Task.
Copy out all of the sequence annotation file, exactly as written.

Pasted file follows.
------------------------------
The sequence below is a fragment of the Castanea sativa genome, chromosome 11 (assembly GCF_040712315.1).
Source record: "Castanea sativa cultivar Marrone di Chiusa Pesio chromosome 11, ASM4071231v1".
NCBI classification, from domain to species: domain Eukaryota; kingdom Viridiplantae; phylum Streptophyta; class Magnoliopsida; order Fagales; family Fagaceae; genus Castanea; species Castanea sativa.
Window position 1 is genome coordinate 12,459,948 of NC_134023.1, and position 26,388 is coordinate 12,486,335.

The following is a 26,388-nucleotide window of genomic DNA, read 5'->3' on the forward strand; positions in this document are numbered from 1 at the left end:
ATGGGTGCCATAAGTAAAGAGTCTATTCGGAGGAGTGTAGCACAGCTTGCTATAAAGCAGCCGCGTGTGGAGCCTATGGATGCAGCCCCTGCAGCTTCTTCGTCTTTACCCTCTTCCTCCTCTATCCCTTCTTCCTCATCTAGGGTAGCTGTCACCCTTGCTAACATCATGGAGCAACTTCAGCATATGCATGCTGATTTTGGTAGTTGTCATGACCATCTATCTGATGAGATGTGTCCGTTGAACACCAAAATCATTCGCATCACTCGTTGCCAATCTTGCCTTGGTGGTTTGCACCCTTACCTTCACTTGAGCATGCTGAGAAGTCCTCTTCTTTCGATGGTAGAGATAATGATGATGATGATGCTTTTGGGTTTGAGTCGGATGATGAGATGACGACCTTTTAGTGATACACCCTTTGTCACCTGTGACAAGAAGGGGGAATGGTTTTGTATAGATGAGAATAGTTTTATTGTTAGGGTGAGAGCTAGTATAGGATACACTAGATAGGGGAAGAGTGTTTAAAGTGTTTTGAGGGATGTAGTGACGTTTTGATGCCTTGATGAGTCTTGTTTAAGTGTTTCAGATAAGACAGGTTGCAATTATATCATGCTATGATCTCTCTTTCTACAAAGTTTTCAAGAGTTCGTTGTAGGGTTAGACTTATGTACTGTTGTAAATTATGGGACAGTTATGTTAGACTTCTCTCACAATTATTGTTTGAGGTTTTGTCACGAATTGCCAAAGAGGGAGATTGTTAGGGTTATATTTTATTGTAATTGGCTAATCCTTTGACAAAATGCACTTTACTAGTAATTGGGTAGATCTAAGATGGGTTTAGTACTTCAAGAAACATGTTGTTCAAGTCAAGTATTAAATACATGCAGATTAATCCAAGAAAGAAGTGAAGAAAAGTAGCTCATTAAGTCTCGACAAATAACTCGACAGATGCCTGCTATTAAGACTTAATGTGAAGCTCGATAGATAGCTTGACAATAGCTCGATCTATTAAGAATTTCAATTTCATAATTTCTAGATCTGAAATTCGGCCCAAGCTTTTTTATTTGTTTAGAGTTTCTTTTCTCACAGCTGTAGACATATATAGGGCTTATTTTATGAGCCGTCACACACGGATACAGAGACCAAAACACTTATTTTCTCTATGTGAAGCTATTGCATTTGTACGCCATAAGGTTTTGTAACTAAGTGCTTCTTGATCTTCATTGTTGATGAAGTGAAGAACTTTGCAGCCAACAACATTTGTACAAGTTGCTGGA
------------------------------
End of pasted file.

The sequence below is a fragment of the Castanea sativa genome, chromosome 11 (assembly GCF_040712315.1).
Source record: "Castanea sativa cultivar Marrone di Chiusa Pesio chromosome 11, ASM4071231v1".
NCBI classification, from domain to species: domain Eukaryota; kingdom Viridiplantae; phylum Streptophyta; class Magnoliopsida; order Fagales; family Fagaceae; genus Castanea; species Castanea sativa.
Window position 1 is genome coordinate 12,459,948 of NC_134023.1, and position 26,388 is coordinate 12,486,335.

The following is a 26,388-nucleotide window of genomic DNA, read 5'->3' on the forward strand; positions in this document are numbered from 1 at the left end:
ATGGGTGCCATAAGTAAAGAGTCTATTCGGAGGAGTGTAGCACAGCTTGCTATAAAGCAGCCGCGTGTGGAGCCTATGGATGCAGCCCCTGCAGCTTCTTCGTCTTTACCCTCTTCCTCCTCTATCCCTTCTTCCTCATCTAGGGTAGCTGTCACCCTTGCTAACATCATGGAGCAACTTCAGCATATGCATGCTGATTTTGGTAGTTGTCATGACCATCTATCTGATGAGATGTGTCCGTTGAACACCAAAATCATTCGCATCACTCGTTGCCAATCTTGCCTTGGTGGTTTGCACCCTTACCTTCACTTGAGCATGCTGAGAAGTCCTCTTCTTTCGATGGTAGAGATAATGATGATGATGATGCTTTTGGGTTTGAGTCGGATGATGAGATGACGACCTTTTAGTGATACACCCTTTGTCACCTGTGACAAGAAGGGGGAATGGTTTTGTATAGATGAGAATAGTTTTATTGTTAGGGTGAGAGCTAGTATAGGATACACTAGATAGGGGAAGAGTGTTTAAAGTGTTTTGAGGGATGTAGTGACGTTTTGATGCCTTGATGAGTCTTGTTTAAGTGTTTCAGATAAGACAGGTTGCAATTATATCATGCTATGATCTCTCTTTCTACAAAGTTTTCAAGAGTTCGTTGTAGGGTTAGACTTATGTACTGTTGTAAATTATGGGACAGTTATGTTAGACTTCTCTCACAATTATTGTTTGAGGTTTTGTCACGAATTGCCAAAGAGGGAGATTGTTAGGGTTATATTTTATTGTAATTGGCTAATCCTTTGACAAAATGCACTTTACTAGTAATTGGGTAGATCTAAGATGGGTTTAGTACTTCAAGAAACATGTTGTTCAAGTCAAGTATTAAATACATGCAGATTAATCCAAGAAAGAAGTGAAGAAAAGTAGCTCATTAAGTCTCGACAAATAACTCGACAGATGCCTGCTATTAAGACTTAATGTGAAGCTCGATAGATAGCTTGACAATAGCTCGATCTATTAAGAATTTCAATTTCATAATTTCTAGATCTGAAATTCGGCCCAAGCTTTTTTATTTGTTTAGAGTTTCTTTTCTCACAGCTGTAGACATATATAGGGCTTATTTTATGAGCCGTCACACACGGATACAGAGACCAAAACACTTATTTTCTCTATGTGAAGCTATTGCATTTGTACGCCATAAGGTTTTGTAACTAAGTGCTTCTTGATCTTCATTGTTGATGAAGTGAAGAACTTTGCAGCCAACAACATTTGTACAAGTTGCTGGA